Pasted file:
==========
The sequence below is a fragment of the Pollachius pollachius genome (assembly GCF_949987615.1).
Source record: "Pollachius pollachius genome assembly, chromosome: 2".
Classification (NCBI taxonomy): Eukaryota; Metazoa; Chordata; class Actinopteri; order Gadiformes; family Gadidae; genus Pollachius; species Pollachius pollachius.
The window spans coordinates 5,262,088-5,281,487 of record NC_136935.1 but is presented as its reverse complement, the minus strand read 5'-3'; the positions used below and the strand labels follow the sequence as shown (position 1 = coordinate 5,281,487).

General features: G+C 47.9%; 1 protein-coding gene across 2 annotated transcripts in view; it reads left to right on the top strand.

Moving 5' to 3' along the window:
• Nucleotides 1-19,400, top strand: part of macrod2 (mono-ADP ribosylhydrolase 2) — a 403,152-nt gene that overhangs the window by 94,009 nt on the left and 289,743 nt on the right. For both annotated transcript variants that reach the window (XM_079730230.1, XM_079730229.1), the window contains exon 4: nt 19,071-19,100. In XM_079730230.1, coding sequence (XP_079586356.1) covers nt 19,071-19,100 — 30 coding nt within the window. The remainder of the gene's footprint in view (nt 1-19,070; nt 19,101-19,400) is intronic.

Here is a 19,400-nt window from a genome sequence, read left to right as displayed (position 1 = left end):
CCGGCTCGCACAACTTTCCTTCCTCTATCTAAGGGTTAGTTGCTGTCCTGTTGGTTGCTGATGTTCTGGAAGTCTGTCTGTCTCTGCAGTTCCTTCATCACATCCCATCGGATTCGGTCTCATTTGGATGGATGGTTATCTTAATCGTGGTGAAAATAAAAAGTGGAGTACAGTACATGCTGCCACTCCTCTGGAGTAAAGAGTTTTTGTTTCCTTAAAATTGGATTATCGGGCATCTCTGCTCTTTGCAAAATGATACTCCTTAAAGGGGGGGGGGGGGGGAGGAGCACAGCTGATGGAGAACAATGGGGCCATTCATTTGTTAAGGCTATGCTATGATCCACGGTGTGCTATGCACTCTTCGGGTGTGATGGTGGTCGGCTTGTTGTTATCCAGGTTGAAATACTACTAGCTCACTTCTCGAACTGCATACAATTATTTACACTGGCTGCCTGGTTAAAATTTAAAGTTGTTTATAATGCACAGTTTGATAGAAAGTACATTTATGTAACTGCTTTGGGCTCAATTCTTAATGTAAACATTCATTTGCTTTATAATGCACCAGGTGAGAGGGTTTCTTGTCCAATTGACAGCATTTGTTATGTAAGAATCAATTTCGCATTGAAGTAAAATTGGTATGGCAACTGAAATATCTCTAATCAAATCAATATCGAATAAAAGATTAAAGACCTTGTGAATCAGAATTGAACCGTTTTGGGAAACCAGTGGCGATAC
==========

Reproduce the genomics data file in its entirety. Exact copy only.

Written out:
The sequence below is a fragment of the Pollachius pollachius genome (assembly GCF_949987615.1).
Source record: "Pollachius pollachius genome assembly, chromosome: 2".
Classification (NCBI taxonomy): Eukaryota; Metazoa; Chordata; class Actinopteri; order Gadiformes; family Gadidae; genus Pollachius; species Pollachius pollachius.
The window spans coordinates 5,262,088-5,281,487 of record NC_136935.1 but is presented as its reverse complement, the minus strand read 5'-3'; the positions used below and the strand labels follow the sequence as shown (position 1 = coordinate 5,281,487).

General features: G+C 47.9%; 1 protein-coding gene across 2 annotated transcripts in view; it reads left to right on the top strand.

Moving 5' to 3' along the window:
• Nucleotides 1-19,400, top strand: part of macrod2 (mono-ADP ribosylhydrolase 2) — a 403,152-nt gene that overhangs the window by 94,009 nt on the left and 289,743 nt on the right. For both annotated transcript variants that reach the window (XM_079730230.1, XM_079730229.1), the window contains exon 4: nt 19,071-19,100. In XM_079730230.1, coding sequence (XP_079586356.1) covers nt 19,071-19,100 — 30 coding nt within the window. The remainder of the gene's footprint in view (nt 1-19,070; nt 19,101-19,400) is intronic.

Here is a 19,400-nt window from a genome sequence, read left to right as displayed (position 1 = left end):
CCGGCTCGCACAACTTTCCTTCCTCTATCTAAGGGTTAGTTGCTGTCCTGTTGGTTGCTGATGTTCTGGAAGTCTGTCTGTCTCTGCAGTTCCTTCATCACATCCCATCGGATTCGGTCTCATTTGGATGGATGGTTATCTTAATCGTGGTGAAAATAAAAAGTGGAGTACAGTACATGCTGCCACTCCTCTGGAGTAAAGAGTTTTTGTTTCCTTAAAATTGGATTATCGGGCATCTCTGCTCTTTGCAAAATGATACTCCTTAAAGGGGGGGGGGGGGGGAGGAGCACAGCTGATGGAGAACAATGGGGCCATTCATTTGTTAAGGCTATGCTATGATCCACGGTGTGCTATGCACTCTTCGGGTGTGATGGTGGTCGGCTTGTTGTTATCCAGGTTGAAATACTACTAGCTCACTTCTCGAACTGCATACAATTATTTACACTGGCTGCCTGGTTAAAATTTAAAGTTGTTTATAATGCACAGTTTGATAGAAAGTACATTTATGTAACTGCTTTGGGCTCAATTCTTAATGTAAACATTCATTTGCTTTATAATGCACCAGGTGAGAGGGTTTCTTGTCCAATTGACAGCATTTGTTATGTAAGAATCAATTTCGCATTGAAGTAAAATTGGTATGGCAACTGAAATATCTCTAATCAAATCAATATCGAATAAAAGATTAAAGACCTTGTGAATCAGAATTGAACCGTTTTGGGAAACCAGTGGCGATAC